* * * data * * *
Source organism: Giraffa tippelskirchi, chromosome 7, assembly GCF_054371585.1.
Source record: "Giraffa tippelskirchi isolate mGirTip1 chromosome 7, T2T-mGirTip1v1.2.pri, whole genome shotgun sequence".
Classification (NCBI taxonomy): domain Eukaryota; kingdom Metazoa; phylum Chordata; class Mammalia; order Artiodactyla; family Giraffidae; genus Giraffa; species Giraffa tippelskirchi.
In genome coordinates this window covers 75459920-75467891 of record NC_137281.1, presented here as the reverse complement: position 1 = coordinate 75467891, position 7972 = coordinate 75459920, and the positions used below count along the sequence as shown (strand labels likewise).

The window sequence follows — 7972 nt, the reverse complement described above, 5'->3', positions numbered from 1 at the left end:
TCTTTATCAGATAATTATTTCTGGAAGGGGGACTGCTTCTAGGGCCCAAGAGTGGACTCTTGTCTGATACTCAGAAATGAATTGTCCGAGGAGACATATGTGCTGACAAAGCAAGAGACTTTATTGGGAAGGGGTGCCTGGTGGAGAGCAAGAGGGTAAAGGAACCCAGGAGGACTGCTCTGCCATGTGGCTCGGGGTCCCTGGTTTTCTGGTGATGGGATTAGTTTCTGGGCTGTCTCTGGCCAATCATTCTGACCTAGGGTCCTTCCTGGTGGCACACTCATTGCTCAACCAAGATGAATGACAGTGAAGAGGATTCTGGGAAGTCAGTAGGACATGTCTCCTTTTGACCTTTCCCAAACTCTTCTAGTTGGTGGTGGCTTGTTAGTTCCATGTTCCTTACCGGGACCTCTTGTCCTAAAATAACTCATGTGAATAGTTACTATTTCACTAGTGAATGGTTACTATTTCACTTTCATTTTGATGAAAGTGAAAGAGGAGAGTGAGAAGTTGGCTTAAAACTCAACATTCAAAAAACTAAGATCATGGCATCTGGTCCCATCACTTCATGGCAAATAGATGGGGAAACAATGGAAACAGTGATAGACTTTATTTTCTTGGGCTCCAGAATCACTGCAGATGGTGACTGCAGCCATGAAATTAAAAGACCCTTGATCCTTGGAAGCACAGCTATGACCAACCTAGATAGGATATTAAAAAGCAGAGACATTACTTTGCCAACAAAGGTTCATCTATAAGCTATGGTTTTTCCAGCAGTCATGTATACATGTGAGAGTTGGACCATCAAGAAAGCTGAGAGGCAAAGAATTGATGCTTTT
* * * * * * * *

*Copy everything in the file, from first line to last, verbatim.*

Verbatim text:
Source organism: Giraffa tippelskirchi, chromosome 7, assembly GCF_054371585.1.
Source record: "Giraffa tippelskirchi isolate mGirTip1 chromosome 7, T2T-mGirTip1v1.2.pri, whole genome shotgun sequence".
Classification (NCBI taxonomy): domain Eukaryota; kingdom Metazoa; phylum Chordata; class Mammalia; order Artiodactyla; family Giraffidae; genus Giraffa; species Giraffa tippelskirchi.
In genome coordinates this window covers 75459920-75467891 of record NC_137281.1, presented here as the reverse complement: position 1 = coordinate 75467891, position 7972 = coordinate 75459920, and the positions used below count along the sequence as shown (strand labels likewise).

The window sequence follows — 7972 nt, the reverse complement described above, 5'->3', positions numbered from 1 at the left end:
TCTTTATCAGATAATTATTTCTGGAAGGGGGACTGCTTCTAGGGCCCAAGAGTGGACTCTTGTCTGATACTCAGAAATGAATTGTCCGAGGAGACATATGTGCTGACAAAGCAAGAGACTTTATTGGGAAGGGGTGCCTGGTGGAGAGCAAGAGGGTAAAGGAACCCAGGAGGACTGCTCTGCCATGTGGCTCGGGGTCCCTGGTTTTCTGGTGATGGGATTAGTTTCTGGGCTGTCTCTGGCCAATCATTCTGACCTAGGGTCCTTCCTGGTGGCACACTCATTGCTCAACCAAGATGAATGACAGTGAAGAGGATTCTGGGAAGTCAGTAGGACATGTCTCCTTTTGACCTTTCCCAAACTCTTCTAGTTGGTGGTGGCTTGTTAGTTCCATGTTCCTTACCGGGACCTCTTGTCCTAAAATAACTCATGTGAATAGTTACTATTTCACTAGTGAATGGTTACTATTTCACTTTCATTTTGATGAAAGTGAAAGAGGAGAGTGAGAAGTTGGCTTAAAACTCAACATTCAAAAAACTAAGATCATGGCATCTGGTCCCATCACTTCATGGCAAATAGATGGGGAAACAATGGAAACAGTGATAGACTTTATTTTCTTGGGCTCCAGAATCACTGCAGATGGTGACTGCAGCCATGAAATTAAAAGACCCTTGATCCTTGGAAGCACAGCTATGACCAACCTAGATAGGATATTAAAAAGCAGAGACATTACTTTGCCAACAAAGGTTCATCTATAAGCTATGGTTTTTCCAGCAGTCATGTATACATGTGAGAGTTGGACCATCAAGAAAGCTGAGAGGCAAAGAATTGATGCTTTT